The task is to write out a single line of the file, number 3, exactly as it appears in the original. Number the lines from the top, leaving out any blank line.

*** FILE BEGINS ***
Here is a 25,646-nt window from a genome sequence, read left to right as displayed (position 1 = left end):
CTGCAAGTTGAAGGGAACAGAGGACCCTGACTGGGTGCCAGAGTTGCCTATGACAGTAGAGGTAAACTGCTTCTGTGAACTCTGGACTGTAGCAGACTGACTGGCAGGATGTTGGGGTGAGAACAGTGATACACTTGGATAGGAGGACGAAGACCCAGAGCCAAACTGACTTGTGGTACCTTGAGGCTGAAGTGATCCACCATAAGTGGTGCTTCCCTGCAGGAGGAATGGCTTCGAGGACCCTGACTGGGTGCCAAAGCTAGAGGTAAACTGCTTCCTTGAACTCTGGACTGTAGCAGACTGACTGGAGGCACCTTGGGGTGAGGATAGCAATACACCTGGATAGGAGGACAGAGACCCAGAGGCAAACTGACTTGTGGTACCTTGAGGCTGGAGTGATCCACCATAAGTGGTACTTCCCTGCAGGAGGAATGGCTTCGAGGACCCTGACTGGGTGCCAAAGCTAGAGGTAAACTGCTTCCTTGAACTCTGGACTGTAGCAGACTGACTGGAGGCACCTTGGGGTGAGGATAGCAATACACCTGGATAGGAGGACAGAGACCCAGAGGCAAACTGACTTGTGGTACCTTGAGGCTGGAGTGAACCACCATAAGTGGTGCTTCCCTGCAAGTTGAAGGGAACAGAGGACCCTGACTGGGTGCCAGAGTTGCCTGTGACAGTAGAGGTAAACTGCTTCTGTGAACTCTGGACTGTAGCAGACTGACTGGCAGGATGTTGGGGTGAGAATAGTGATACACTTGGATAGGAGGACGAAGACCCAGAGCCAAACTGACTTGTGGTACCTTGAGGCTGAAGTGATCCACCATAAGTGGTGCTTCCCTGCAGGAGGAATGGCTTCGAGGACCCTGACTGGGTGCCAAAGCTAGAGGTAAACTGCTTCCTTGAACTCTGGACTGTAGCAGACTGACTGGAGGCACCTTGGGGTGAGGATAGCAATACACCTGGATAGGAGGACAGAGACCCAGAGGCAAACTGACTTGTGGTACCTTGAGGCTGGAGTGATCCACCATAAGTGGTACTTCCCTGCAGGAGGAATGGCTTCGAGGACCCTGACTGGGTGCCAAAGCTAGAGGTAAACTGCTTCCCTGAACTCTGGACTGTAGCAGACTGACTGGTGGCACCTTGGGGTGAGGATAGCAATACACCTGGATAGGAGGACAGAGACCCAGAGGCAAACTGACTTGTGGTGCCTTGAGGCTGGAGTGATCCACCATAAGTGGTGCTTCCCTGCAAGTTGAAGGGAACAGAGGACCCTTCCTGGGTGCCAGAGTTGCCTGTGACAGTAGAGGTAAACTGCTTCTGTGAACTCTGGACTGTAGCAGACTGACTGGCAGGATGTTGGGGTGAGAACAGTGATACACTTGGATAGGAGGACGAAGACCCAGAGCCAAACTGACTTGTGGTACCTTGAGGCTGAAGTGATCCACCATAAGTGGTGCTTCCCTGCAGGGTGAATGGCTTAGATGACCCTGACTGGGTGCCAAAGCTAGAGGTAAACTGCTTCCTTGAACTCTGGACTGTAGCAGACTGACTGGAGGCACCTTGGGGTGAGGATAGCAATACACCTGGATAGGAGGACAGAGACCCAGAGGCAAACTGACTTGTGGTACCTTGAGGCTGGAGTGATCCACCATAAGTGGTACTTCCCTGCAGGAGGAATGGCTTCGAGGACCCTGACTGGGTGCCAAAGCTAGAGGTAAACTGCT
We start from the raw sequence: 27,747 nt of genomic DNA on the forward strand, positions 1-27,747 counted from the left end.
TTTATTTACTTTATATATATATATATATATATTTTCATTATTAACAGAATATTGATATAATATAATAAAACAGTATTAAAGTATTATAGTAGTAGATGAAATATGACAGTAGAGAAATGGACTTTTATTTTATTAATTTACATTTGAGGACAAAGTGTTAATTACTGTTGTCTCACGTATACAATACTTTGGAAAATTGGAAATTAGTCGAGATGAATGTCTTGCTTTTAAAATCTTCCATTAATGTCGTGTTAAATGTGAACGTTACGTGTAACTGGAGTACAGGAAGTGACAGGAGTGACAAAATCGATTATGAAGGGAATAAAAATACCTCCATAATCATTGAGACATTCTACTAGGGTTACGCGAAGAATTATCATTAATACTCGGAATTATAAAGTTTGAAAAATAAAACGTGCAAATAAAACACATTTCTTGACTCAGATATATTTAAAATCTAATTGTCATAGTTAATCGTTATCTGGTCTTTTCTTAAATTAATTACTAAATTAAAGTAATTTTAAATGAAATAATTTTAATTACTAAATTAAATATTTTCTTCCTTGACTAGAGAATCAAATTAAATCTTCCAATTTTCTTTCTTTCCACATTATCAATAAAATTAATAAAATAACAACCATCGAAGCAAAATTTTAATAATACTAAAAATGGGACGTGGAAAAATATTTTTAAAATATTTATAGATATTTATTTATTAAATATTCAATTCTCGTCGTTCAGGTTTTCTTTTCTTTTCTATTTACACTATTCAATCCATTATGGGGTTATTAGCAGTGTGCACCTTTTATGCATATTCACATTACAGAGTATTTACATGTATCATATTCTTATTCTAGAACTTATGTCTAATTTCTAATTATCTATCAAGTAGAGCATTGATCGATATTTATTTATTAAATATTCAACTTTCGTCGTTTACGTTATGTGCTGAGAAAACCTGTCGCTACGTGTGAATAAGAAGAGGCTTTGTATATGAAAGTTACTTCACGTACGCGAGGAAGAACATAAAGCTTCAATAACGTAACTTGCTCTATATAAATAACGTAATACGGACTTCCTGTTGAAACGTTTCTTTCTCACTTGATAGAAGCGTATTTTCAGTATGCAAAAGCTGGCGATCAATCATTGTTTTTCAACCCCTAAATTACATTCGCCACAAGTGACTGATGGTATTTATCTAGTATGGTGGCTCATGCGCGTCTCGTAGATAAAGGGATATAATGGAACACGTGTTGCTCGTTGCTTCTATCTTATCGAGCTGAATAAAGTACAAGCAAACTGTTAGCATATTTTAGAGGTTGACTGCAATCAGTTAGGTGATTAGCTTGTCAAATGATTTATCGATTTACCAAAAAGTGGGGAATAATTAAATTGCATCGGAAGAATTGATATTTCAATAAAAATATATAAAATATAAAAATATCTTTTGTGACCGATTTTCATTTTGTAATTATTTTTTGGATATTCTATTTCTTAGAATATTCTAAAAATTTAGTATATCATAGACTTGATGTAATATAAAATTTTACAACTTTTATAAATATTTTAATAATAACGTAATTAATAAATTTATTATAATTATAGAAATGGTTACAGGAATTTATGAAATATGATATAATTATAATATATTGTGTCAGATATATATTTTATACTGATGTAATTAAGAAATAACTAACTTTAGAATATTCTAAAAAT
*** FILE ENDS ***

We start from the raw sequence: 27,747 nt of genomic DNA on the forward strand, positions 1-27,747 counted from the left end.